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Dedicated to the Study and Appreciation
of the Movies and Personalities of the Golden Age of Hollywood

Sunday, May 30, 2010

Cinevent, Day 4

Sunday's highlights:

(1) Chad Hanna (1940) Stable boy Henry Fonda runs away with a moth-eaten circus in 1841, in gorgeous Fox Technicolor* and with spot-on atmosphere courtesy of director Henry King. There's also a pretty amazing scene of 16-year-old Linda Darnell training to be a bareback rider; it's one long take of her horse cantering round and round the tiny circus ring, with Darnell bouncing in her training harness scrambling to hold on and her trainer barking instructions. The shot goes on for what seems like five minutes without a cut, and you can't take your eyes off the screen; the plot goes nowhere during that time, but we learn a lot about 19th century circus life and the grit and determination of Darnell's character. (And incidentally, we learn something about Darnell's own grit -- she was allergic to horses.)

(2) Roadhouse Nights (1930) Here's another one of those synchronicity moments: this is one of the movies Richard Barrios talks about in A Song in the Dark, with Helen Morgan as a saloon singer embroiled in her gangster boyfriend's crimes. Not a musical exactly, but with plenty of music -- including several songs from Morgan (in her prime, before the booze really laid her low) and movie newcomer Jimmy Durante (it's also Durante's only movie appearance with his vaudeville partners Lou Clayton and Eddie Jackson).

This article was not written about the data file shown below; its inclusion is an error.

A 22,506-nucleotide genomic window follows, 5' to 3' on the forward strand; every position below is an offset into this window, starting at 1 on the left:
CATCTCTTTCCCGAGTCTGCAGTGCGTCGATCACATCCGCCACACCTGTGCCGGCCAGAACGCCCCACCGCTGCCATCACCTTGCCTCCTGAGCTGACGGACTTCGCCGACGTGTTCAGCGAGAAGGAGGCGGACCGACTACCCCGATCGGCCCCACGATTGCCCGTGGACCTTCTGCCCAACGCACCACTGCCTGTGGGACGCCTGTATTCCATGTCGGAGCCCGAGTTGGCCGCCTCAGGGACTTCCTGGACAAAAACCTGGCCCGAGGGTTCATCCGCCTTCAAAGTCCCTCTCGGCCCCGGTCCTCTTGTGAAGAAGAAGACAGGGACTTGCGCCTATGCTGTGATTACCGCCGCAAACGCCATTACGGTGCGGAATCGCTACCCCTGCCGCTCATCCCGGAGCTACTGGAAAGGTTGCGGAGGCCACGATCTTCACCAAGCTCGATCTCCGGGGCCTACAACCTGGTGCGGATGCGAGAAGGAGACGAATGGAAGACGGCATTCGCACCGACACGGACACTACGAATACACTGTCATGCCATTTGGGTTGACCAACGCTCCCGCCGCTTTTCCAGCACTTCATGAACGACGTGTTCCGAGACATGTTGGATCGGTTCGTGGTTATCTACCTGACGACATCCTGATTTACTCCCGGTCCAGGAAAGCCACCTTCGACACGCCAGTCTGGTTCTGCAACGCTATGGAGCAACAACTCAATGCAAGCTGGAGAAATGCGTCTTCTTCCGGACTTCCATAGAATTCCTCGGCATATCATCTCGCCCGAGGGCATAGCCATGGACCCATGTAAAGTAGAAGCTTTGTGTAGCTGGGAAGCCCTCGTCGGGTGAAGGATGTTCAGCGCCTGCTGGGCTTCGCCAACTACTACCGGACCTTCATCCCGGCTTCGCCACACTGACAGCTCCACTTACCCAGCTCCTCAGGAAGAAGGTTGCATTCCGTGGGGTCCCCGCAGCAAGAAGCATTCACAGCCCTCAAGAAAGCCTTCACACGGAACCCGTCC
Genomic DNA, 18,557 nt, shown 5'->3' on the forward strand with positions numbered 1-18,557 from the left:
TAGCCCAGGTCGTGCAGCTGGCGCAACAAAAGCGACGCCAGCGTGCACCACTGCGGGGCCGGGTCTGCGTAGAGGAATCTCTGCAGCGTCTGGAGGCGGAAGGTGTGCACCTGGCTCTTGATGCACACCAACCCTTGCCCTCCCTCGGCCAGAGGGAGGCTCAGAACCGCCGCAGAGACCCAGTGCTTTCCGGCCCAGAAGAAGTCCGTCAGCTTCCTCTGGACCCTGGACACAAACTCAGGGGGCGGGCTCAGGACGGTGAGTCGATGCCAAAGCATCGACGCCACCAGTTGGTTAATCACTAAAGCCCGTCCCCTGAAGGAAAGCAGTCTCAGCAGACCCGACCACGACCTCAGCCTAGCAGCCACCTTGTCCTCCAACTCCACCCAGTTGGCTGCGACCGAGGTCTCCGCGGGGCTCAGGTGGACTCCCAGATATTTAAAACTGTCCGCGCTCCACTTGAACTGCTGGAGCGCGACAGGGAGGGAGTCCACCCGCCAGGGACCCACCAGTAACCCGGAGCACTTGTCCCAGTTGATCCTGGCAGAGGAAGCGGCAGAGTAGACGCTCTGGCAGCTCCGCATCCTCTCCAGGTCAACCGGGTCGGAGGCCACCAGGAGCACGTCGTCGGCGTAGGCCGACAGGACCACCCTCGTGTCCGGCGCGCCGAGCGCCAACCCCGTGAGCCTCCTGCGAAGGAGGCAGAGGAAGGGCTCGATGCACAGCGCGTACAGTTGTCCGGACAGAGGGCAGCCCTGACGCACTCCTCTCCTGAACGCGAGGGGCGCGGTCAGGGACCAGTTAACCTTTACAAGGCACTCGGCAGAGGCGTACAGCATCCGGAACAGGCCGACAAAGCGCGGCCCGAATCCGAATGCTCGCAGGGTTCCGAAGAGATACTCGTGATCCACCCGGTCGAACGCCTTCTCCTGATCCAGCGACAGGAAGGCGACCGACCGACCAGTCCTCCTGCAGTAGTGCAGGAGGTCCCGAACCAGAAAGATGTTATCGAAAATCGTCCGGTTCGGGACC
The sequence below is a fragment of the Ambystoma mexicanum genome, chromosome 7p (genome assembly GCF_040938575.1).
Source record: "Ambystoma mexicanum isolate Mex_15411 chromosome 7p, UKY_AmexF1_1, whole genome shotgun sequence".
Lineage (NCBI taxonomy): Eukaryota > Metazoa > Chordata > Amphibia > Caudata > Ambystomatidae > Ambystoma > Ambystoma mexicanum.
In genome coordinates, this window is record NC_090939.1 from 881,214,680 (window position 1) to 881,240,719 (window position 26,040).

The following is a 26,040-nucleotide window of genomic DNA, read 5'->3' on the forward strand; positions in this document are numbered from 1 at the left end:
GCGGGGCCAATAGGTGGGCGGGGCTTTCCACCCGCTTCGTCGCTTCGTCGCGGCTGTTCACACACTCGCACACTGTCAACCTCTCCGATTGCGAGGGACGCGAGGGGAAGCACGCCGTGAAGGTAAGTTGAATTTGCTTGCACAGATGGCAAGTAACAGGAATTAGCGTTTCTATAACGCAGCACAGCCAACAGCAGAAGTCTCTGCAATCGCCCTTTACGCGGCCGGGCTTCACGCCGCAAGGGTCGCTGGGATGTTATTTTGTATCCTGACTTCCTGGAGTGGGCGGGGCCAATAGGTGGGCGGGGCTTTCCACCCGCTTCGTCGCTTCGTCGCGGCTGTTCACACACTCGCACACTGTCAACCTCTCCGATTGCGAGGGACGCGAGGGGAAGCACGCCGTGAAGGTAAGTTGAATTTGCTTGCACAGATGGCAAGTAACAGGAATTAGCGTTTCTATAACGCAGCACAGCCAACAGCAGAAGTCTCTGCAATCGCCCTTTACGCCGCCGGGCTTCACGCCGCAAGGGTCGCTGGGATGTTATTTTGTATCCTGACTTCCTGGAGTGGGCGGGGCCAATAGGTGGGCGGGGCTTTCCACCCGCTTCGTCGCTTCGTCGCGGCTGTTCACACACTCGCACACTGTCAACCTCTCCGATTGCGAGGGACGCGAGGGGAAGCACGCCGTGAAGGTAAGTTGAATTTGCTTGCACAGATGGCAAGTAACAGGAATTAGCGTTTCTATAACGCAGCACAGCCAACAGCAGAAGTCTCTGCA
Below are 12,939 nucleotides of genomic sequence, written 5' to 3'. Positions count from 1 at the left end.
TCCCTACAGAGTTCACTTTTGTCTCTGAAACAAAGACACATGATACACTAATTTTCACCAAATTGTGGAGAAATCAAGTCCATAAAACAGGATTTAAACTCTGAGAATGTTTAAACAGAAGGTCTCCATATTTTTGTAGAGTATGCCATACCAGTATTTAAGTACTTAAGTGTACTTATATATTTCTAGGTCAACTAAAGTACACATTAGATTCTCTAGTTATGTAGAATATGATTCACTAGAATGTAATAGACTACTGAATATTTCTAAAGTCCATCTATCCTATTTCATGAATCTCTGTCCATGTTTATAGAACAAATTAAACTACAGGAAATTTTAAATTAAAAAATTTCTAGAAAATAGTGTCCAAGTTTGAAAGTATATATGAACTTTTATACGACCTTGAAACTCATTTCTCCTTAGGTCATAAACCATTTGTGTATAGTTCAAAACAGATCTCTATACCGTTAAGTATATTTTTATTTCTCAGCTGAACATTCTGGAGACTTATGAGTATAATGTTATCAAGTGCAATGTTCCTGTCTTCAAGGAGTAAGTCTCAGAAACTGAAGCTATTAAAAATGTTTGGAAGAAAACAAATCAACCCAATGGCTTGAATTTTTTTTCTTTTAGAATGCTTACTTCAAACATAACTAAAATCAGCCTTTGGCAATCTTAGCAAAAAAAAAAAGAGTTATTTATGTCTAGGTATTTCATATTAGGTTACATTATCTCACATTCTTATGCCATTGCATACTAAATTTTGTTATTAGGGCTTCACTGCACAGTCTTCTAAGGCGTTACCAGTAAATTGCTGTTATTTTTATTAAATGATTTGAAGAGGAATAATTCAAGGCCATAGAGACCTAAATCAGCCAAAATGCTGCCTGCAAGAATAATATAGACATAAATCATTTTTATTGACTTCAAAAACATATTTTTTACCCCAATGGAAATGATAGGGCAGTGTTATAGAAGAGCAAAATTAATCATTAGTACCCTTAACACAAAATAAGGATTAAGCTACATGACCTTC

Plus an honorable mention for Woman on the Run (1950), a tight little noirish thriller set in San Francisco with Ann Sheridan as the estranged wife of a man on the run from the killer whose crime he witnessed. This one joins a select list of movies (Vertigo, The Lineup, Experiment in Terror) that give us a visual record of what San Francisco looked like before becoming crusted over with skyscrapers. (The amusement park climax isn't San Francisco, however; it's Carmel.)





*And speaking of Technicolor, here's a good rule of thumb: If you want to see Golden Age Technicolor at its best, for the 1930s look to Selznick International (A Star Is Born, Nothing Sacred, Gone With the Wind); for the '40s, 20th Century Fox (Hello, Frisco, Hello; WilsonThe Black Swan); and for the '50s, Paramount (Shane, The War of the Worlds, White Christmas).

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